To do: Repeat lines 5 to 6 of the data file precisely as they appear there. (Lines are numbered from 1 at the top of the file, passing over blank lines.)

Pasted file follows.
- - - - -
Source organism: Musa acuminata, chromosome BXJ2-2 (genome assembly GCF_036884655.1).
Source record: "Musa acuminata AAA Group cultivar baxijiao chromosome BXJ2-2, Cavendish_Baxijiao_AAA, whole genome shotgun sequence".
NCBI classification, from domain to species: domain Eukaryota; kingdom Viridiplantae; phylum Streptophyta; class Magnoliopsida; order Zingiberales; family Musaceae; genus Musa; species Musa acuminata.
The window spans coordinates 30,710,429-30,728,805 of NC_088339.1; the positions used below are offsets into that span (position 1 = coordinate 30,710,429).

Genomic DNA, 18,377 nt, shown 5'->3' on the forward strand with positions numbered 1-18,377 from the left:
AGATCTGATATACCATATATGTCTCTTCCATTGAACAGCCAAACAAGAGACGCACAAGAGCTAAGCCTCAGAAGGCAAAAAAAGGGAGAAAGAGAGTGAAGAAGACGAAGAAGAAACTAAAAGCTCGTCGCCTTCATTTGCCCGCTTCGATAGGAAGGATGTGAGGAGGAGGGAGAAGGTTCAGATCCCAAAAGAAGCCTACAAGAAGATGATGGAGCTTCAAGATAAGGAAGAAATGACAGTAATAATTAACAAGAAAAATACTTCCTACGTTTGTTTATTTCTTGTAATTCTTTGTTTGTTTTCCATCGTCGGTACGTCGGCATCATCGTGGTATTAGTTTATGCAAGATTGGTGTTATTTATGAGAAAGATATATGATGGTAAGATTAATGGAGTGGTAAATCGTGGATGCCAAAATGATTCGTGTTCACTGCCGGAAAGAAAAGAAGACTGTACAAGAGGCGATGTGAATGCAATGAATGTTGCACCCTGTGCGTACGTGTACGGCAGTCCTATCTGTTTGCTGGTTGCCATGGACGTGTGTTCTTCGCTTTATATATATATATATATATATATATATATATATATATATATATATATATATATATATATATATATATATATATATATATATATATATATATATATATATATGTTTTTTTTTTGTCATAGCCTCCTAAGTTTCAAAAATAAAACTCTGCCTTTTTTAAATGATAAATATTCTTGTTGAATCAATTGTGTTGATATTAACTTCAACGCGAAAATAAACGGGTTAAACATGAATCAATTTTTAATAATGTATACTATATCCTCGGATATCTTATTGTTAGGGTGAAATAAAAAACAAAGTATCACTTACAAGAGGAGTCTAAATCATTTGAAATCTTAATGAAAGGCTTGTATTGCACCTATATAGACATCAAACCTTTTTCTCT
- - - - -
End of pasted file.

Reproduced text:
Genomic DNA, 18,377 nt, shown 5'->3' on the forward strand with positions numbered 1-18,377 from the left:
AGATCTGATATACCATATATGTCTCTTCCATTGAACAGCCAAACAAGAGACGCACAAGAGCTAAGCCTCAGAAGGCAAAAAAAGGGAGAAAGAGAGTGAAGAAGACGAAGAAGAAACTAAAAGCTCGTCGCCTTCATTTGCCCGCTTCGATAGGAAGGATGTGAGGAGGAGGGAGAAGGTTCAGATCCCAAAAGAAGCCTACAAGAAGATGATGGAGCTTCAAGATAAGGAAGAAATGACAGTAATAATTAACAAGAAAAATACTTCCTACGTTTGTTTATTTCTTGTAATTCTTTGTTTGTTTTCCATCGTCGGTACGTCGGCATCATCGTGGTATTAGTTTATGCAAGATTGGTGTTATTTATGAGAAAGATATATGATGGTAAGATTAATGGAGTGGTAAATCGTGGATGCCAAAATGATTCGTGTTCACTGCCGGAAAGAAAAGAAGACTGTACAAGAGGCGATGTGAATGCAATGAATGTTGCACCCTGTGCGTACGTGTACGGCAGTCCTATCTGTTTGCTGGTTGCCATGGACGTGTGTTCTTCGCTTTATATATATATATATATATATATATATATATATATATATATATATATATATATATATATATATATATATATATATATATATATATATATATATATATATATGTTTTTTTTTTGTCATAGCCTCCTAAGTTTCAAAAATAAAACTCTGCCTTTTTTAAATGATAAATATTCTTGTTGAATCAATTGTGTTGATATTAACTTCAACGCGAAAATAAACGGGTTAAACATGAATCAATTTTTAATAATGTATACTATATCCTCGGATATCTTATTGTTAGGGTGAAATAAAAAACAAAGTATCACTTACAAGAGGAGTCTAAATCATTTGAAATCTTAATGAAAGGCTTGTATTGCACCTATATAGACATCAAACCTTTTTCTCT